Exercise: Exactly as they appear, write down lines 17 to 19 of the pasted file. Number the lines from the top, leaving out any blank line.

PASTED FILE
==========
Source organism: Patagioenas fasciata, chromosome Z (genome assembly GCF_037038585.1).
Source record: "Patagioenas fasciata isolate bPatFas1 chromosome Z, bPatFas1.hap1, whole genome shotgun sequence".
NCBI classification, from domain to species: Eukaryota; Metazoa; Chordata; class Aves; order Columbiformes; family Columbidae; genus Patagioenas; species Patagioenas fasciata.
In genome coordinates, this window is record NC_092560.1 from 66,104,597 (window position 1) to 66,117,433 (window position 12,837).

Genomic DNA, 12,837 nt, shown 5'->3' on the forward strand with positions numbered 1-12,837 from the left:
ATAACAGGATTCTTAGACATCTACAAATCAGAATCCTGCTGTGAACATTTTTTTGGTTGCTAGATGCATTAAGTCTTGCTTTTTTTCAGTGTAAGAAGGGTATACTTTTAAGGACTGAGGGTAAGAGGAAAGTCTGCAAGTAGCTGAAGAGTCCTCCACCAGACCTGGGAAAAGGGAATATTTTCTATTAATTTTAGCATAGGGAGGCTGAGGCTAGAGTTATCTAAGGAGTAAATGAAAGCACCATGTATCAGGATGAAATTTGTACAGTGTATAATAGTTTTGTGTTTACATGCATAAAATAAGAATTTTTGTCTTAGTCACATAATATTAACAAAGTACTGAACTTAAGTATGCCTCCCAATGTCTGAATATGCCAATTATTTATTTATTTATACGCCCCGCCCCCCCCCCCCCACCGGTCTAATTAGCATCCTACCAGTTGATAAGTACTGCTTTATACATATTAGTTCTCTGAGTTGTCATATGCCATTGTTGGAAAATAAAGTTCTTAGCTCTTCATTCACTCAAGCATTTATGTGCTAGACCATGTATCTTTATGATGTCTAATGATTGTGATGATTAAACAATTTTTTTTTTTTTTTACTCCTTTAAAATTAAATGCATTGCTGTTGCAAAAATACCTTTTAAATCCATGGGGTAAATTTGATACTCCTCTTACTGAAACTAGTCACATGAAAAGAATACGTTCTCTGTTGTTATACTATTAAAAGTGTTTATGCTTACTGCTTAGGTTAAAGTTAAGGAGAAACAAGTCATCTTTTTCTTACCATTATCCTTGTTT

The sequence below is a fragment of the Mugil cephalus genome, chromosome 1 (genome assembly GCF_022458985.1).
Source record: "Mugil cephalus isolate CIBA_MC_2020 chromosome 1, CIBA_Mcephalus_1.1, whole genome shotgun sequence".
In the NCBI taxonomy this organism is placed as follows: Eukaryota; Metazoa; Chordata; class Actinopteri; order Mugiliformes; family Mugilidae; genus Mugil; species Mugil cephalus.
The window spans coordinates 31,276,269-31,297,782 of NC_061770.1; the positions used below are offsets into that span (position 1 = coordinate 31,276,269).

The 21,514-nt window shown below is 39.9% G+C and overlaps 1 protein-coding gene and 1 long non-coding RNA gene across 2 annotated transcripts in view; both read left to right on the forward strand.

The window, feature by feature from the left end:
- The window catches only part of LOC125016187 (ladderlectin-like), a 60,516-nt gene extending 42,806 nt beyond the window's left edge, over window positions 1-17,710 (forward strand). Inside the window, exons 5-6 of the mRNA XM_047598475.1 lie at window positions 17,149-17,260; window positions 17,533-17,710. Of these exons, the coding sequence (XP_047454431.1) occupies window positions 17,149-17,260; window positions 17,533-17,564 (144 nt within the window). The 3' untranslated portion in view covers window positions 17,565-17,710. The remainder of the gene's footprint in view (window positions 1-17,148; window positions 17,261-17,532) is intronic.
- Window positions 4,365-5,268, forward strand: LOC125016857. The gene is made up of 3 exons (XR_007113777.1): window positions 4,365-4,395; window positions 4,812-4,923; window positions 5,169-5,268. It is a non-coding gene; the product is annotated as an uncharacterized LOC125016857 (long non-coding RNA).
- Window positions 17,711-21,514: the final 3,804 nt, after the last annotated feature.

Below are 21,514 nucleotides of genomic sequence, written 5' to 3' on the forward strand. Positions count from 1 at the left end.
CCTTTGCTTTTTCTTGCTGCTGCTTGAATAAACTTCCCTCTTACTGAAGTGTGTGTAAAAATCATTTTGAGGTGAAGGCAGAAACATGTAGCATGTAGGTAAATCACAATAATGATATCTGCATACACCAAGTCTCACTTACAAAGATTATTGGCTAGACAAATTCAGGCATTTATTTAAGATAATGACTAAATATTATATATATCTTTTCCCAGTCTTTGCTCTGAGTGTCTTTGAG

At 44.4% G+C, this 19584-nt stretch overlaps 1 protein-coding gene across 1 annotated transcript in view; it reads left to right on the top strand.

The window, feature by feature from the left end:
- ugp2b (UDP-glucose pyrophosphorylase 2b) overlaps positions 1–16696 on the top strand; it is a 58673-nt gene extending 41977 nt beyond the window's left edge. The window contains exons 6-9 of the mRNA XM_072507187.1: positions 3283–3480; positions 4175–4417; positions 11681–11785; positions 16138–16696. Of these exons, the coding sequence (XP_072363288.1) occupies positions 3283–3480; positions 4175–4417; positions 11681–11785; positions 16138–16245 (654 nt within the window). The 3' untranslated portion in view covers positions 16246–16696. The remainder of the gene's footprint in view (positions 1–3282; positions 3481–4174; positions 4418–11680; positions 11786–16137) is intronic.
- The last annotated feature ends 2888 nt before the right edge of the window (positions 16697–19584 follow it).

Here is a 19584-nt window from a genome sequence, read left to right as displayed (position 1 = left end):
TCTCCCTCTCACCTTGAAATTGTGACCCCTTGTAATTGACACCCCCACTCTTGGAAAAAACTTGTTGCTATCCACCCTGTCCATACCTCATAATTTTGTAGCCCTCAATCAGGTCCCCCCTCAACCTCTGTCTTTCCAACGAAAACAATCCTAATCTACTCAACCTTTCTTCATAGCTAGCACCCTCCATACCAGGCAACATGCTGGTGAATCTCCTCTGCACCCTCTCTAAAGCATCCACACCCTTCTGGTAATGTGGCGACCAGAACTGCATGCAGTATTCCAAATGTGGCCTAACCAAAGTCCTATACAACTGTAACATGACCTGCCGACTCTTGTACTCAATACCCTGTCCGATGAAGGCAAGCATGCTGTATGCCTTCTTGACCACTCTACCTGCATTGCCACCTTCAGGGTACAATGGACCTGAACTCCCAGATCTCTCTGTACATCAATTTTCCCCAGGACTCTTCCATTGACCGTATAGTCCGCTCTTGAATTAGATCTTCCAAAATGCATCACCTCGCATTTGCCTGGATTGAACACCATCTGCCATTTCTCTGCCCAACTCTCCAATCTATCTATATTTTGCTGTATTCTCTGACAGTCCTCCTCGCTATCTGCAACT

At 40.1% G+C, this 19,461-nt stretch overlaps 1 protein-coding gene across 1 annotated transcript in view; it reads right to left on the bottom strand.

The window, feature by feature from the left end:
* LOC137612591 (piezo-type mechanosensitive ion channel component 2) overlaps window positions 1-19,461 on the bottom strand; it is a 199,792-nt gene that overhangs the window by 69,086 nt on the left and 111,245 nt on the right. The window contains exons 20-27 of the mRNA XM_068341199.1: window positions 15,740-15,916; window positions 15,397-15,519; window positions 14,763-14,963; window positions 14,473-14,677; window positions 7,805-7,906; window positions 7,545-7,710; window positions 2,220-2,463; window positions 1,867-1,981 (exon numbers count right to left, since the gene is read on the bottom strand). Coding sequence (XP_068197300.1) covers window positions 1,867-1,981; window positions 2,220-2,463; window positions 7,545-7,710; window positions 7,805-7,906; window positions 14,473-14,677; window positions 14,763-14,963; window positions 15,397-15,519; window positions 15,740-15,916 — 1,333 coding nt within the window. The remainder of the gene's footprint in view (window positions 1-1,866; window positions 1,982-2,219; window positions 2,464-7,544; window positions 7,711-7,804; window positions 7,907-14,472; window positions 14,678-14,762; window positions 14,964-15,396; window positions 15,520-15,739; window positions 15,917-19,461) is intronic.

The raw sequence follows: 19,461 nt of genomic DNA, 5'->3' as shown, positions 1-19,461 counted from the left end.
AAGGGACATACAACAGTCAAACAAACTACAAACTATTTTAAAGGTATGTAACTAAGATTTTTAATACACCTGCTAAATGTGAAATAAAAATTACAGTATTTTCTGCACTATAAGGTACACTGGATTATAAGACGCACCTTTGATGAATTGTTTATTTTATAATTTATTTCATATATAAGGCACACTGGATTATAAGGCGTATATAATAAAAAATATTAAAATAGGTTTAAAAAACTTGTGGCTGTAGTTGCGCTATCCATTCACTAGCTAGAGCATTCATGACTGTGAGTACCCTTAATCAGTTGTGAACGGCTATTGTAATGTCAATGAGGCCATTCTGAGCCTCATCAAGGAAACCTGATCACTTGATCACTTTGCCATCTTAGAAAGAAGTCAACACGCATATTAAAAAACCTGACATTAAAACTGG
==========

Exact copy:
CCTTTGCTTTTTCTTGCTGCTGCTTGAATAAACTTCCCTCTTACTGAAGTGTGTGTAAAAATCATTTTGAGGTGAAGGCAGAAACATGTAGCATGTAGGTAAATCACAATAATGATATCTGCATACACCAAGTCTCACTTACAAAGATTATTGGCTAGACAAATTCAGGCATTTATTTAAGATAATGACTAAATATTATATATATCTTTTCCCAGTCTTTGCTCTGAGTGTCTTTGAG

At 44.4% G+C, this 19584-nt stretch overlaps 1 protein-coding gene across 1 annotated transcript in view; it reads left to right on the top strand.

The window, feature by feature from the left end: